An excerpt from E.A. McIlhenny’s 1935 book, The Alligator’s Life History:
“On one occasion I saw a Duroc boar hog that weighed not less than five hundred pounds caught by a large alligator while the hog was swimming across a stream about eighty feet wide. The hog had a regular crossing place at this point, and the alligator was waiting for him. As the swimming hog reached the middle of the stream the alligator, which had been hidden by the overhanging vegetation of the opposite bank, swam out with great speed, caught the hog at the houlder, threw its tail almost completely out of the water and with a tremendous sweep to one side threw all four of the hog’s legs clear above the water as it rolled over, and that was the last time I saw the hog alive.” – Page 49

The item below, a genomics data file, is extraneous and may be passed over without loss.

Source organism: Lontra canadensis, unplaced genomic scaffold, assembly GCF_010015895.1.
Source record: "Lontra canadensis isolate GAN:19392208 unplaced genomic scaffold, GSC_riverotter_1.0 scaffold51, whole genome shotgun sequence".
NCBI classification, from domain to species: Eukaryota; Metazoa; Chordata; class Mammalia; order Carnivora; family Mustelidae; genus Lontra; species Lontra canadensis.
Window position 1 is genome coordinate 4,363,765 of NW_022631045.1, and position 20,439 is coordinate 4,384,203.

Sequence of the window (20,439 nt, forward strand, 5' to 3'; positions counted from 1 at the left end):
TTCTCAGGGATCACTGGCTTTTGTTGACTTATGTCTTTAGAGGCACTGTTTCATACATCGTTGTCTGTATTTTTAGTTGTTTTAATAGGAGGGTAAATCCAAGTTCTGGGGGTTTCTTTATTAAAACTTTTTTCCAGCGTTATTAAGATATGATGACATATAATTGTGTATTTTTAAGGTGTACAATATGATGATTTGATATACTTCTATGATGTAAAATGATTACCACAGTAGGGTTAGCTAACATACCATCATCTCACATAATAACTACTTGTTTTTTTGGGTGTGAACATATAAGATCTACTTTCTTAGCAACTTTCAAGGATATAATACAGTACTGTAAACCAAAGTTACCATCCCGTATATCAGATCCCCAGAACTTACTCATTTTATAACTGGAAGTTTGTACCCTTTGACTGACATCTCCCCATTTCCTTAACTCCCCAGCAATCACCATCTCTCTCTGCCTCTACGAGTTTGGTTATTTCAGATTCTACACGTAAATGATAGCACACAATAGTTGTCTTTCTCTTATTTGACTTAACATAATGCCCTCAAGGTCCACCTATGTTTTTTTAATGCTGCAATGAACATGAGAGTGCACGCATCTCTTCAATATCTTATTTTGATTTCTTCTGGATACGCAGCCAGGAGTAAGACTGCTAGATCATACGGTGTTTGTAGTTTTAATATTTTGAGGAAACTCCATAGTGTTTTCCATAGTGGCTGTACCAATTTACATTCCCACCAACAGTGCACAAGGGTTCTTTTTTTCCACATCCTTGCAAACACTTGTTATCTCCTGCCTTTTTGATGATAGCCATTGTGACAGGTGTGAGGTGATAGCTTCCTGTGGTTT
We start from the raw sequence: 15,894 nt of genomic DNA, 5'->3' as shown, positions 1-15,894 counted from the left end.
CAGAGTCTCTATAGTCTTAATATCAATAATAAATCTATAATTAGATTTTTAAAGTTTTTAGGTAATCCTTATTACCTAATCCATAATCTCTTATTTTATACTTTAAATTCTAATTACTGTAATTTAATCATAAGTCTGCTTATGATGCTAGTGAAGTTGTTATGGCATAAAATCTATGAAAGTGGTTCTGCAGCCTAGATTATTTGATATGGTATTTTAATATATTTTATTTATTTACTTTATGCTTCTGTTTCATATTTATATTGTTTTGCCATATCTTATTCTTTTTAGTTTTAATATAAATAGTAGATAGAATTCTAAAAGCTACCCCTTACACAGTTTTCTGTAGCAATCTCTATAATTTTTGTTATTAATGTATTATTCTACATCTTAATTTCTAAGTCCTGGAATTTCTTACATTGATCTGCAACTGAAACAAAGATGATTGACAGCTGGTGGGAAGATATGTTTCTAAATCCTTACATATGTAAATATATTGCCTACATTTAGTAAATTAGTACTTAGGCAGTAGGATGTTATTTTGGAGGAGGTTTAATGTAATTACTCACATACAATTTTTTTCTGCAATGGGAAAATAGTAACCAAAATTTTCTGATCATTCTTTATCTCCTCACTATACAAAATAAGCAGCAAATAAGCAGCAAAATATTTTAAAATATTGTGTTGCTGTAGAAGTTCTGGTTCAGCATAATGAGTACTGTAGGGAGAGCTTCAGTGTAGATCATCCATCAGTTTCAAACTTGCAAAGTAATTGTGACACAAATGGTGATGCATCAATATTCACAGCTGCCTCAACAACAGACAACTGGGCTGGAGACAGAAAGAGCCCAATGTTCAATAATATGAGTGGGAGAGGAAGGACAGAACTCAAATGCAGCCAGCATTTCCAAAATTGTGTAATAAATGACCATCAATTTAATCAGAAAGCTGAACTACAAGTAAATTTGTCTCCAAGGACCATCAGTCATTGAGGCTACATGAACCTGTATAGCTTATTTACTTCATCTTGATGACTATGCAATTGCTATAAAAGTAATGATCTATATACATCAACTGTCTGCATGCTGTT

E.A. McIlhenny (1872 – 1949), of the McIlhenny Tabasco Sauce company, was a hunter, explorer and naturalist that established the Avery Island wildlife refuge on his family estate in Louisiana and wrote The Alligator’s Life History in 1935. While some of his statements are criticized by modern science, he was one of the most knowledgeable alligator experts in the country at the time. His work contains valuable information and entertaining anecdotes.
iNaturalist observation: https://www.inaturalist.org/observations/58165526